Commentary

Terri Buckner: If we value recycling, all should help pay for it

Raleigh News & ObserverMarch 14, 2014 

On Tuesday, the Orange County Board of Commissioners will hold the first of two public hearings on a new payment structure for the curbside/roadside recycling program in the unincorporated portion of the county.

Who is affected? This program is frequently called the rural recycling program, but a look at the parcel map of the service area shows the majority of residents live in suburban-style neighborhoods rather than single homes on multi-acre lots. If you aren’t sure whether your home is served by the county or one of the municipalities, the county picks up every other week and uses orange bins; the towns pick up weekly and use blue bins. In the unincorporated areas, Waste Industries picks up only trash, not recycling.

What is the current fee structure? Until last year, recycling was paid for through a two-tiered fee. The $47/year basic services fee, paid by all county residents, businesses, and nonprofits, covers expenses for drop-off recycling centers, electronics and hazardous waste, public education, and a portion of administrative services.

The recycling fee was charged to those who received curbside/roadside collection service. There were three levels of payment for the recycling fee: urban ($52/year), unincorporated ($38/year), and multifamily ($19/year).

In 2012, a third fee was added to support operations at the five convenience centers: urban ($20/year), unincorporated ($40/year), and multifamily ($4/year).

What is the purpose of the public hearings? Last year, the county manager and attorney advised the commissioners that the legality of the recycling fee could be challenged. While municipalities have the authority from the North Carolina legislature to levy solid waste fees, counties do not. In response, the county stopped charging the recycling fee to individual residents and paid for the service through the solid waste reserve funds while seeking a permanent solution. The recycling fee will be reinstituted for urban and multifamily residents in 2014. After reviewing multiple options for the unincorporated areas, the viable solutions have been whittled down to two: a tax based on property value (referred to as a tax district) and a subscription service.

What is the tax based on property value option (tax district)? Based on estimated cost of services, staff is recommending a tax rate of 1.5 cents per $100 of assessed property value (developed or undeveloped). A home with a tax value of $200,000 would pay $30 per year compared to the $38 paid under the old fee structure.

Reasons stated at previous meetings for opposing this option include:

• Preference for taking recycling to convenience centers

• Long driveways making it difficult to get the bins in position for collection

• State law prevents the county from levying this type of charge on not-for-profit landowners (however, the county can charge those non-profits who wish to have curbside service a subscription fee even if the residential sector pays based on property value)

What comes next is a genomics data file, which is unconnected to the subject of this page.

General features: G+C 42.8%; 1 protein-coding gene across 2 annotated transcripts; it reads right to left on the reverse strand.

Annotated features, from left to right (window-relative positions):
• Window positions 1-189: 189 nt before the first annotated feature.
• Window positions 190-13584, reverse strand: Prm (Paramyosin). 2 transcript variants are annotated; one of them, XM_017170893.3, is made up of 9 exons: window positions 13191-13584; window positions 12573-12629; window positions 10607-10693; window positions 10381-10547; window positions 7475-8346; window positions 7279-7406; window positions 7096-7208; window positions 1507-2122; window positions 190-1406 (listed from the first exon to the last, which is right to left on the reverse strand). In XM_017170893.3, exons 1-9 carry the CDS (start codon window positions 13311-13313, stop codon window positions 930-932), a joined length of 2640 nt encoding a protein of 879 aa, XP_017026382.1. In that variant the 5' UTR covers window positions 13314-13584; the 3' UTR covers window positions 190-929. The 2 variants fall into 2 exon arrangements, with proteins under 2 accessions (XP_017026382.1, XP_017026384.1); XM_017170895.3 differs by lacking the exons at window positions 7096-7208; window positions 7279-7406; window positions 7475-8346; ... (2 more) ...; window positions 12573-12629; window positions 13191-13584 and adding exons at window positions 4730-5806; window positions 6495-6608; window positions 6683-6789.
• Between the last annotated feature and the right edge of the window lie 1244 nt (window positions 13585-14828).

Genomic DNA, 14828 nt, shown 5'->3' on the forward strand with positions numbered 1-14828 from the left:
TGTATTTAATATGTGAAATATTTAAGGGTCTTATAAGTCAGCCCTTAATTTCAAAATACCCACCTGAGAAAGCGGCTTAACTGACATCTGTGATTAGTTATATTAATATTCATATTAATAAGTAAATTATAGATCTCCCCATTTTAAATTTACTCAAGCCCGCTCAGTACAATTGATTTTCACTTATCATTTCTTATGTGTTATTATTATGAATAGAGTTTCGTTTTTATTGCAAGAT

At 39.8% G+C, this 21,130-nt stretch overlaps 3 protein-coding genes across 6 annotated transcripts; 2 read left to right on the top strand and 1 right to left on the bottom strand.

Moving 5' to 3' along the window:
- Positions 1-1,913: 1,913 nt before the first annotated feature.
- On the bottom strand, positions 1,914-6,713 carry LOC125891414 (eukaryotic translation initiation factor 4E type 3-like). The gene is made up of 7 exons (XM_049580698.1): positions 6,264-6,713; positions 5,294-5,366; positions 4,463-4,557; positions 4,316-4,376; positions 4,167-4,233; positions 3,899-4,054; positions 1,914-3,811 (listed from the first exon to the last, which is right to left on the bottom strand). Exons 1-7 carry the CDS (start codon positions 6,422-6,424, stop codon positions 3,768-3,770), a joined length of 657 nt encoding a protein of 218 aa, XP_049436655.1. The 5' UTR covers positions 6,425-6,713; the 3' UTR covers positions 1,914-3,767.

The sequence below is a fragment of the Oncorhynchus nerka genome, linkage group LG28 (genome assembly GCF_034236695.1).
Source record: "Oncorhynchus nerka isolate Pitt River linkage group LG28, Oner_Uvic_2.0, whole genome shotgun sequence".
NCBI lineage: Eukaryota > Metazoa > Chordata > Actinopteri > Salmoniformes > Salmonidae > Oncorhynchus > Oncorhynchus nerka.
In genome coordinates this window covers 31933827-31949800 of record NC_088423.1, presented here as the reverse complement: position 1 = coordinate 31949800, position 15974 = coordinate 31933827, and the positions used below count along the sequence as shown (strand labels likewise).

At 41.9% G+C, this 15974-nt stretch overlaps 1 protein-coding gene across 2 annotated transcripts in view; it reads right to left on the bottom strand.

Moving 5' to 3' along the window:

• State law prevents the county from excluding undeveloped property for this type of charge

Subscription option: A county survey conducted in January 2013 found that roughly 60 percent of the approximately 13,800 individual residences in the defined service area participate in the curbside collection program at least once a month. Based on data from other communities, at least 20 percent of those residents would choose not to subscribe to the service if given a choice, adding around 342 tons of Orange County solid waste going to a landfill. To make up for those lost fees and still cover operational costs, staff predicts that the subscription cost would need to be set at around $75/year, meaning that many of us will be charged significantly more than we would be paying through the tax district option.

The reasons learned from other communities for opposing this option include:

• Increased costs for those who choose to subscribe

• Increase trash going to landfills

• Loss of efficiency in collections

• Freeloading by those who don’t subscribe but continue to set out their bins

As members of a community, we all pay for services we don’t take advantage of. Young residents pay for senior center operations, and seniors pay for the schools. It’s unfortunate that the recycling issue has been framed by some as creating a hardship on rural residents. Many urban and suburban residents have never been to a convenience center but are charged the convenience center fee that pays for regular trash disposal by rural residents. What’s the difference in asking a handful of rural residents in a predominantly suburban service district to pay a nominal fee to ensure the continued affordability of the curbside collection service for the majority?

If you believe that recycling is a valuable county service and you want to keep it affordable, please plan to attend one of the two public hearings or write to the county commissioners and tell them you are in favor of the tax district.

 

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